It’s one of those folding doors where you push on the center and it opens – which the cat has figured out and gives her happy access to the “special” shower water that is left behind for her personal sipping pleasure. When you’re in the shower, you simply push the middle again, from the inside, and it shuts, theoretically, for the duration of your shower.
However, our door is missing a brace that straddled the top of the bending portion of the door, so that it doesn’t stay closed. Who knows where the missing piece went; maybe it was never there. We used a sturdy rubber band from a bunch of asparagus for a while, which disappeared while I was away for a couple of weeks recently, and was replaced by my ever-resourceful/creative husband, Joe, with a wooden chopstick, which when slammed into the door slot provides enough of a seal for the door to remain closed. Unless, that is, you put any sort of pressure on the inner shower wall, like say, when you lean your back against it to shave your legs – admittedly, not that often; it is barely spring after all – and you brace your leg on the opposite wall for easy access for shaving. Then the bloody door pops open abruptly, bashing your leg, and sending the chopstick flying, almost certainly outside the shower where you have to step out to retrieve it, dripping all over the floor. But still, it’s mostly just an annoyance, nothing life-threatening. And typically, the second you step out of the shower, your curses washing down the drain behind you, the irritation is forgotten until the next time.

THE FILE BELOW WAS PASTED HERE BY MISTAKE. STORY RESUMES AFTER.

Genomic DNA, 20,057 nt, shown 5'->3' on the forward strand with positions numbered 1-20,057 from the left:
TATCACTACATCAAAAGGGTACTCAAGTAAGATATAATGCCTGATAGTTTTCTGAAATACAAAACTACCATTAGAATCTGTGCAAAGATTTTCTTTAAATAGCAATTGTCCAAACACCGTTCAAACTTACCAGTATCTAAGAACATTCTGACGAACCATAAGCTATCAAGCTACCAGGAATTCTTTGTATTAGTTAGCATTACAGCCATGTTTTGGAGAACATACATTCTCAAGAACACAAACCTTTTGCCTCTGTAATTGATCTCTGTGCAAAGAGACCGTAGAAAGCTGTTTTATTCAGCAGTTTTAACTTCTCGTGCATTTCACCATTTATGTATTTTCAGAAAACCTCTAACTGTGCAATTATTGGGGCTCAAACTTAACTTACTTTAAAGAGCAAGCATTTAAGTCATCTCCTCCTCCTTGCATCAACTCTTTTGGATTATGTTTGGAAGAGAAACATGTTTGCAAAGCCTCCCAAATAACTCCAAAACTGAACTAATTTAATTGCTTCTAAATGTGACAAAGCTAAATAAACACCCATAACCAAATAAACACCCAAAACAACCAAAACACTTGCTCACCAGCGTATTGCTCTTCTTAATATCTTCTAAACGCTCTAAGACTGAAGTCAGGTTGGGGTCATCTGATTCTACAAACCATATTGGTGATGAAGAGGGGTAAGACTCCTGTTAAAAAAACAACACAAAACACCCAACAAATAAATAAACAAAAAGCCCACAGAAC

Until today. It’s supposed to be sunny this weekend in the Pacific Northwest, so I decided to shave my hairy Hobbit legs, anticipating modest exposure. And of course, the door buckled open when I assumed my desired shaving pose. I carefully repositioned the chopstick and leaned my body in to slam the door shut, aware at the last second that one of my fresh pencil eraser-sized nipples was brushing against the closing jaws of the middle portion of the door, barely escaping being pinched off. Whereupon I immediately played out a “What if?” scenario in my head, where the door did nip it off, I quickly bandage my blood-spouting breast, recover the nipple and wisely, calmly fill a container with ice to carry it to the ER, where I’m hoping they can reattach the little bugger, like a toe or finger. If they can’t, I think of alternatives: a prosthetic silicone nipple, a shiny studded piercing, or a bionic one that glows. And changes colors. Maybe a large X tattooed over the missing protuberance? Anything, really, to avoid the inevitable song-in-the-making I can hear Joe working on, something upbeat, toe-tapping, with a banjo, along the lines of “Lori, my love, my one-nippled gal…”